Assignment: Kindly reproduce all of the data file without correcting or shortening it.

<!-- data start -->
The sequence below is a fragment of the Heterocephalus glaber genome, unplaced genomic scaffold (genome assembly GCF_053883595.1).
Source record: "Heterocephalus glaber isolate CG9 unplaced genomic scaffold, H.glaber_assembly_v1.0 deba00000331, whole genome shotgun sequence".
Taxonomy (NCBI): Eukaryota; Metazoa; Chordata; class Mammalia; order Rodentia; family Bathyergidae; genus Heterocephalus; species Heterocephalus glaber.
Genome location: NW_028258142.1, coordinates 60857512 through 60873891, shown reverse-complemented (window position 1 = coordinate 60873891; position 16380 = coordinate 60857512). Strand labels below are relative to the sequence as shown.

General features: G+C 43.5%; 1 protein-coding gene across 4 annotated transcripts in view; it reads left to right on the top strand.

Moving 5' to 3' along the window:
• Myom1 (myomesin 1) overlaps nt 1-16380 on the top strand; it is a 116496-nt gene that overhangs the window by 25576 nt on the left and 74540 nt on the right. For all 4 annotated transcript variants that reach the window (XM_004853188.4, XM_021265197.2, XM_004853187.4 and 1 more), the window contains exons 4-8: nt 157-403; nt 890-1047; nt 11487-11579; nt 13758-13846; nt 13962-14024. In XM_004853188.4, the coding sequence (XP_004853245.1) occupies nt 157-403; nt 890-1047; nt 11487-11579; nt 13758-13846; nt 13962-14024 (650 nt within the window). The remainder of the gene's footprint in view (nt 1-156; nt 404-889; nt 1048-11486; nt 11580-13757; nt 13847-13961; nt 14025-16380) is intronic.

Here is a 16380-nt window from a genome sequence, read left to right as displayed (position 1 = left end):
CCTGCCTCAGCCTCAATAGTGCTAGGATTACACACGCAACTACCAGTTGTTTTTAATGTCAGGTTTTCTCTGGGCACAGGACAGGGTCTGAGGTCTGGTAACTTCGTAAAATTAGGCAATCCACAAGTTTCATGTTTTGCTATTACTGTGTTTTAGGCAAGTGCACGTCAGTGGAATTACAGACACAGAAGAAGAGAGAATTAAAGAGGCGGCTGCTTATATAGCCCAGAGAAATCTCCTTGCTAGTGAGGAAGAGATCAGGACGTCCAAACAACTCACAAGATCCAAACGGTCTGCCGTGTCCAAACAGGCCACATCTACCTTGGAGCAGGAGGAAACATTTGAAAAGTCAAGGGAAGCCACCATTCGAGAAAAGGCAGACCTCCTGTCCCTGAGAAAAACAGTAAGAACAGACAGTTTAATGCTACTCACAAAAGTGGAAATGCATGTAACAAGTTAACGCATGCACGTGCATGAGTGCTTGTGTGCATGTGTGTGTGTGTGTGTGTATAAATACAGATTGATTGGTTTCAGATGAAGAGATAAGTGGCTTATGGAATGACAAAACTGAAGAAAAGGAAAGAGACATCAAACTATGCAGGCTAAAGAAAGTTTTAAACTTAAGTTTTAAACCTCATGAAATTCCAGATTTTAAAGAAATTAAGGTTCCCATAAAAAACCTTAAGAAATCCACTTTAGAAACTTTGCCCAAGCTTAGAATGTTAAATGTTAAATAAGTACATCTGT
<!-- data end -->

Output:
The sequence below is a fragment of the Heterocephalus glaber genome, unplaced genomic scaffold (genome assembly GCF_053883595.1).
Source record: "Heterocephalus glaber isolate CG9 unplaced genomic scaffold, H.glaber_assembly_v1.0 deba00000331, whole genome shotgun sequence".
Taxonomy (NCBI): Eukaryota; Metazoa; Chordata; class Mammalia; order Rodentia; family Bathyergidae; genus Heterocephalus; species Heterocephalus glaber.
Genome location: NW_028258142.1, coordinates 60857512 through 60873891, shown reverse-complemented (window position 1 = coordinate 60873891; position 16380 = coordinate 60857512). Strand labels below are relative to the sequence as shown.

General features: G+C 43.5%; 1 protein-coding gene across 4 annotated transcripts in view; it reads left to right on the top strand.

Moving 5' to 3' along the window:
• Myom1 (myomesin 1) overlaps nt 1-16380 on the top strand; it is a 116496-nt gene that overhangs the window by 25576 nt on the left and 74540 nt on the right. For all 4 annotated transcript variants that reach the window (XM_004853188.4, XM_021265197.2, XM_004853187.4 and 1 more), the window contains exons 4-8: nt 157-403; nt 890-1047; nt 11487-11579; nt 13758-13846; nt 13962-14024. In XM_004853188.4, the coding sequence (XP_004853245.1) occupies nt 157-403; nt 890-1047; nt 11487-11579; nt 13758-13846; nt 13962-14024 (650 nt within the window). The remainder of the gene's footprint in view (nt 1-156; nt 404-889; nt 1048-11486; nt 11580-13757; nt 13847-13961; nt 14025-16380) is intronic.

Here is a 16380-nt window from a genome sequence, read left to right as displayed (position 1 = left end):
CCTGCCTCAGCCTCAATAGTGCTAGGATTACACACGCAACTACCAGTTGTTTTTAATGTCAGGTTTTCTCTGGGCACAGGACAGGGTCTGAGGTCTGGTAACTTCGTAAAATTAGGCAATCCACAAGTTTCATGTTTTGCTATTACTGTGTTTTAGGCAAGTGCACGTCAGTGGAATTACAGACACAGAAGAAGAGAGAATTAAAGAGGCGGCTGCTTATATAGCCCAGAGAAATCTCCTTGCTAGTGAGGAAGAGATCAGGACGTCCAAACAACTCACAAGATCCAAACGGTCTGCCGTGTCCAAACAGGCCACATCTACCTTGGAGCAGGAGGAAACATTTGAAAAGTCAAGGGAAGCCACCATTCGAGAAAAGGCAGACCTCCTGTCCCTGAGAAAAACAGTAAGAACAGACAGTTTAATGCTACTCACAAAAGTGGAAATGCATGTAACAAGTTAACGCATGCACGTGCATGAGTGCTTGTGTGCATGTGTGTGTGTGTGTGTGTATAAATACAGATTGATTGGTTTCAGATGAAGAGATAAGTGGCTTATGGAATGACAAAACTGAAGAAAAGGAAAGAGACATCAAACTATGCAGGCTAAAGAAAGTTTTAAACTTAAGTTTTAAACCTCATGAAATTCCAGATTTTAAAGAAATTAAGGTTCCCATAAAAAACCTTAAGAAATCCACTTTAGAAACTTTGCCCAAGCTTAGAATGTTAAATGTTAAATAAGTACATCTGT